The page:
This morning I decided that I needed to have a relaxing lunch, perhaps a glass or two, read the papers, write a bit and just enjoy the day. I went to The Swan, another favoured local of mine. They have a garden at The Swan, shady in part, with luxurious foliage. It is a place where a blawger may relax and drink; sometimes with others who pop in with the same idea.
I fell in the door as The Swan opened at 12.00, took a position at table 47 in the garden, ordered a pint of ‘Numbers’ to quench my thirst after the great trek from my staterooms, and opened the Guardian to read of the events of our times as seen through the eyes of a Guardian journo or features writer. I then ordered a glass of Tempranillo and the pasta of the day (large).
It was then that I heard, not the beating of spears against animal hide shields, but the sound of babies and investment bankers getting out of SUVs. The women poured in first, wrestling oversized prams through the rear doors of the pub, onto the decking. The babies in the prams were already crying. And then came the men, almost to a man, dressed in adolescsent cargo pants cut off at the knee, polo shirts, or ordinary work shirts with no tie, sleeves rolled up and shirt tails left hanging out. To my jaded eye, they were a mix of City types, and, probably the odd City associate or ‘of counsel’. Some had shades, others appeared to be doing deals on their mobiles.
A friend of mind, leant forward and said “MILFs” and said that he had to go. There were Americans, South Africans, a few New Zealanders / Aussies and a few Brits. Given the number of introductions, it was clear that they did not know each other. If they did, then I think they need to consult their doctors and get treatment for attention deficit disorder. Quite a few of the men were holding beer bottles with slices of lime in them. Christ on a bicycle… so late Eighties as to be laughable.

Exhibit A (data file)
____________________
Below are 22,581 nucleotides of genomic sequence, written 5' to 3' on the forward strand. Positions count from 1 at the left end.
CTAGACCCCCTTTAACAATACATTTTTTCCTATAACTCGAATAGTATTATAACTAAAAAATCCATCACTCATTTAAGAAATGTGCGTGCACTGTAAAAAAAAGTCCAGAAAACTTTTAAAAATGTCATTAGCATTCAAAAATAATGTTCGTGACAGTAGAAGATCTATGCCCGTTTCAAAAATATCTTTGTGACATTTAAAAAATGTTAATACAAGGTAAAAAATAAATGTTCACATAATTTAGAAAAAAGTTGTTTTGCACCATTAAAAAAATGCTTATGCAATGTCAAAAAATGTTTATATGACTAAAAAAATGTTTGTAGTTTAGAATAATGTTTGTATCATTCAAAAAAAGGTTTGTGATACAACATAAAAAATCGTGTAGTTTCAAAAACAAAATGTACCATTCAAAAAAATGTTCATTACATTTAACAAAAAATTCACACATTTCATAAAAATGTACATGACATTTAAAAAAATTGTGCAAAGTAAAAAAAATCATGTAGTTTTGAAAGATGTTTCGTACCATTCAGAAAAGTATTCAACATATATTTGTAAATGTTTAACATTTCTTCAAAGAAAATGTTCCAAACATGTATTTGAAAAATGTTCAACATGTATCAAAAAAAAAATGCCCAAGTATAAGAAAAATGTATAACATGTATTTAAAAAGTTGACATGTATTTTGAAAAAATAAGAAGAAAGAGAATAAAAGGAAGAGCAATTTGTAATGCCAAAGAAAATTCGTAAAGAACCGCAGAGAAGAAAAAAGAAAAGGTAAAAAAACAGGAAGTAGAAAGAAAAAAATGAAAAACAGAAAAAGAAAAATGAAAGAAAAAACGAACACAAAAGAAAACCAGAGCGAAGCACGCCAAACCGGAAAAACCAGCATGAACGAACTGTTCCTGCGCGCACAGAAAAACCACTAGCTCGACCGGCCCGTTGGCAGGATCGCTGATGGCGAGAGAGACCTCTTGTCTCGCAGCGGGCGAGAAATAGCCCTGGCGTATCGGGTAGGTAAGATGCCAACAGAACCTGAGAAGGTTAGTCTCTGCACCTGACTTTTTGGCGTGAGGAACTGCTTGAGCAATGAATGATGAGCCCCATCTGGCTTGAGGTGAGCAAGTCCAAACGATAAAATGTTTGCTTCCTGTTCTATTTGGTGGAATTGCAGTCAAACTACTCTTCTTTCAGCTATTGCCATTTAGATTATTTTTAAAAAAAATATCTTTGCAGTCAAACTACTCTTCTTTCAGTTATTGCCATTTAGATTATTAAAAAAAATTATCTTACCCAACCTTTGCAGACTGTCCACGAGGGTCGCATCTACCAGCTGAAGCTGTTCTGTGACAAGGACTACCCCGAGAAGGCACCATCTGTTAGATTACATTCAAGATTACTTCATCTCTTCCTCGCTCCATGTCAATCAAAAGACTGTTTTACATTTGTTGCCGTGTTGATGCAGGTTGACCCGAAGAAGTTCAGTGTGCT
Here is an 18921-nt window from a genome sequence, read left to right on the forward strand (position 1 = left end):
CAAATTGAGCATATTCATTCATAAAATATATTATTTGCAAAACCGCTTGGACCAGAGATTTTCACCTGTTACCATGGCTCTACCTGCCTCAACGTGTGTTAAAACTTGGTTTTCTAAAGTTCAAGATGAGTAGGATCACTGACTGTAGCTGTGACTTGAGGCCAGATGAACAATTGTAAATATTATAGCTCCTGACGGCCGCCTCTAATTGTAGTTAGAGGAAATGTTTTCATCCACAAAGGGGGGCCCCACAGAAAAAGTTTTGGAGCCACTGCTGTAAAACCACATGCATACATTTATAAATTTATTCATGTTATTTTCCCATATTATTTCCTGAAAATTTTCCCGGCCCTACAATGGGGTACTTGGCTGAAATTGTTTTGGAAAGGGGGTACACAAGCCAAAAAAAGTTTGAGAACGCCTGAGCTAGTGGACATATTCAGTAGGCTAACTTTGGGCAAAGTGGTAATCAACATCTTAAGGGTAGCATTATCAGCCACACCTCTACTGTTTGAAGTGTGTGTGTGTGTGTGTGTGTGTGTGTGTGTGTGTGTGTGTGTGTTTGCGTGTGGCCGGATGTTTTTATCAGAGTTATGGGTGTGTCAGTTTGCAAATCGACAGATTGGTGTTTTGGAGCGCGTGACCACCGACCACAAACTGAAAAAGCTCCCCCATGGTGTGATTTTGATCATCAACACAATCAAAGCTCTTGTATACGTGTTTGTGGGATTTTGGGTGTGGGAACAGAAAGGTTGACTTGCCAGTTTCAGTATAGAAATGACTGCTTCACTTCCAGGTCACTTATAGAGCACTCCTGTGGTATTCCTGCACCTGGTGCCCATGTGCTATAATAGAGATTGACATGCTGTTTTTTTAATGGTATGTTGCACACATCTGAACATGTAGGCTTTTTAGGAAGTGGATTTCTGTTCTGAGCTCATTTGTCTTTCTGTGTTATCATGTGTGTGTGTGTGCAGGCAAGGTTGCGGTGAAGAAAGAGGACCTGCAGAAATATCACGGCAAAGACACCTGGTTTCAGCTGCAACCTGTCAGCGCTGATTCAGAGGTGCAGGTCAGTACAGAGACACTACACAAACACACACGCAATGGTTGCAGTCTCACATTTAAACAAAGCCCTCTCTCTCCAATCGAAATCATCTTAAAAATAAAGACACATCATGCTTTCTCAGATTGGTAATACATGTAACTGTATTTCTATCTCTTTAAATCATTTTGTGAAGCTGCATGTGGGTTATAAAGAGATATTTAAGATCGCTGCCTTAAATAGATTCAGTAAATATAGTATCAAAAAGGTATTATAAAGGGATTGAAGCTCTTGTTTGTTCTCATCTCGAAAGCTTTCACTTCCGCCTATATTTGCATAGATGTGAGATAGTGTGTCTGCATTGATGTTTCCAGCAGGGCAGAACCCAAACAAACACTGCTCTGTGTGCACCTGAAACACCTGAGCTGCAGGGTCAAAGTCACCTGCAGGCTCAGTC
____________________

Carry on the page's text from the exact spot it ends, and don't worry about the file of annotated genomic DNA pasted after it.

It was like an updated version of ‘Happy Days’. The modern day ‘Fonz’ sported jeans, a Turnbull & Asser shirt, and aviator shades and kept saying ‘Hey…. readies behind the bar, brother.” Maybe he was the head honcho… I was beyond interest or caring.
And still they came… like Zulus… thousands of ’em. A ‘smugness of bankers”?
I could take no more. I went up to the Bar to pay my bill and escape. A lovely Aussie adventurer, doing the European grand tour and working at The Swan, laughed and said “Like the babies squealing?”
“It is like Montessori meets a City lawyers or bankers conference out there… and I can’t listen to any more forced bonhomie and corporate merde du boeuf. I’ll be back at 6.00 when, hopefully, the men in cut off trousers, and the babies and eager parents have gone.”
Aussie adventurer laughed.
I am now back at my Staterooms – improving my mind listening to Italian opera and thinking. I have a glass of Vitriolla to my right, Silk Cut to my left and I am looking at a sign on my private office door, in my own home, which reads “It is against the Law to smoke in these premises.” I did not steal the notice. I was given it by a publican friend of mine.
I have, this day, become a grumpy old git… again.